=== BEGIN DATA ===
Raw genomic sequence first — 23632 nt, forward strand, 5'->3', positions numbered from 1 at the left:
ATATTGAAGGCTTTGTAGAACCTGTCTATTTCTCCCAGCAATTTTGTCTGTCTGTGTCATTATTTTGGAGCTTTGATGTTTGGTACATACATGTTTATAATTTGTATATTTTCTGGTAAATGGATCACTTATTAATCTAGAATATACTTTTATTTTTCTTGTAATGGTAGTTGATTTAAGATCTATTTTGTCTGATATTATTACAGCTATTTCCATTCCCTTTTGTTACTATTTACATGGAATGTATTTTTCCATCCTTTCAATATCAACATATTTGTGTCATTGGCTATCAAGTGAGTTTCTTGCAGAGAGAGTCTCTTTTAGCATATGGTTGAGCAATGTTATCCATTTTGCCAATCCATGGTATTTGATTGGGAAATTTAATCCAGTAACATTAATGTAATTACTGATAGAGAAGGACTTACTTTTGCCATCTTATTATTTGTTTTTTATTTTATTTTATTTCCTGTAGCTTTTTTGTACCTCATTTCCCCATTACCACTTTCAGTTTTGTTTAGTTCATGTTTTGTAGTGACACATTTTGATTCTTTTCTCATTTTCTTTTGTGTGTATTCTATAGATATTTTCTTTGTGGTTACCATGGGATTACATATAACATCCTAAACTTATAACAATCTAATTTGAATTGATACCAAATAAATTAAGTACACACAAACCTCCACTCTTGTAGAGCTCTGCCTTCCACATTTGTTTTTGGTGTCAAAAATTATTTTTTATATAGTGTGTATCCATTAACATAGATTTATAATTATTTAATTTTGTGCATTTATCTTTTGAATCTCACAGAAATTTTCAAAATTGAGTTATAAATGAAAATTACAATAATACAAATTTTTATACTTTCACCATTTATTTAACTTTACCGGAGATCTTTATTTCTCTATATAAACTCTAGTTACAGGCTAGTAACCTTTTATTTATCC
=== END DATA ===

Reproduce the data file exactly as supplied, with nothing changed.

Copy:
Raw genomic sequence first — 23632 nt, forward strand, 5'->3', positions numbered from 1 at the left:
ATATTGAAGGCTTTGTAGAACCTGTCTATTTCTCCCAGCAATTTTGTCTGTCTGTGTCATTATTTTGGAGCTTTGATGTTTGGTACATACATGTTTATAATTTGTATATTTTCTGGTAAATGGATCACTTATTAATCTAGAATATACTTTTATTTTTCTTGTAATGGTAGTTGATTTAAGATCTATTTTGTCTGATATTATTACAGCTATTTCCATTCCCTTTTGTTACTATTTACATGGAATGTATTTTTCCATCCTTTCAATATCAACATATTTGTGTCATTGGCTATCAAGTGAGTTTCTTGCAGAGAGAGTCTCTTTTAGCATATGGTTGAGCAATGTTATCCATTTTGCCAATCCATGGTATTTGATTGGGAAATTTAATCCAGTAACATTAATGTAATTACTGATAGAGAAGGACTTACTTTTGCCATCTTATTATTTGTTTTTTATTTTATTTTATTTCCTGTAGCTTTTTTGTACCTCATTTCCCCATTACCACTTTCAGTTTTGTTTAGTTCATGTTTTGTAGTGACACATTTTGATTCTTTTCTCATTTTCTTTTGTGTGTATTCTATAGATATTTTCTTTGTGGTTACCATGGGATTACATATAACATCCTAAACTTATAACAATCTAATTTGAATTGATACCAAATAAATTAAGTACACACAAACCTCCACTCTTGTAGAGCTCTGCCTTCCACATTTGTTTTTGGTGTCAAAAATTATTTTTTATATAGTGTGTATCCATTAACATAGATTTATAATTATTTAATTTTGTGCATTTATCTTTTGAATCTCACAGAAATTTTCAAAATTGAGTTATAAATGAAAATTACAATAATACAAATTTTTATACTTTCACCATTTATTTAACTTTACCGGAGATCTTTATTTCTCTATATAAACTCTAGTTACAGGCTAGTAACCTTTTATTTATCC